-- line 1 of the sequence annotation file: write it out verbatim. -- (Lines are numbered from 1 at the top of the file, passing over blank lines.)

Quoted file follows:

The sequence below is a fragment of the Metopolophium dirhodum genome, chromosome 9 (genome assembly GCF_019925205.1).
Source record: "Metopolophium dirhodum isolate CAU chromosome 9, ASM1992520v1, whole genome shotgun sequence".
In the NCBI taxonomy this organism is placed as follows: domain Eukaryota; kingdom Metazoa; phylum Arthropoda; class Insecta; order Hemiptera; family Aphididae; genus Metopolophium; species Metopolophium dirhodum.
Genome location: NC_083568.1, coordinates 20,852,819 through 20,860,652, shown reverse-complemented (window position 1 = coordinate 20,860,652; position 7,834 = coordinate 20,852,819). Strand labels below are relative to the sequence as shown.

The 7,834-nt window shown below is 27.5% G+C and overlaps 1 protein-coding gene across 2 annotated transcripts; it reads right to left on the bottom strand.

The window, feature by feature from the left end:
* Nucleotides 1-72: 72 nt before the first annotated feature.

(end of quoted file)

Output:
The sequence below is a fragment of the Metopolophium dirhodum genome, chromosome 9 (genome assembly GCF_019925205.1).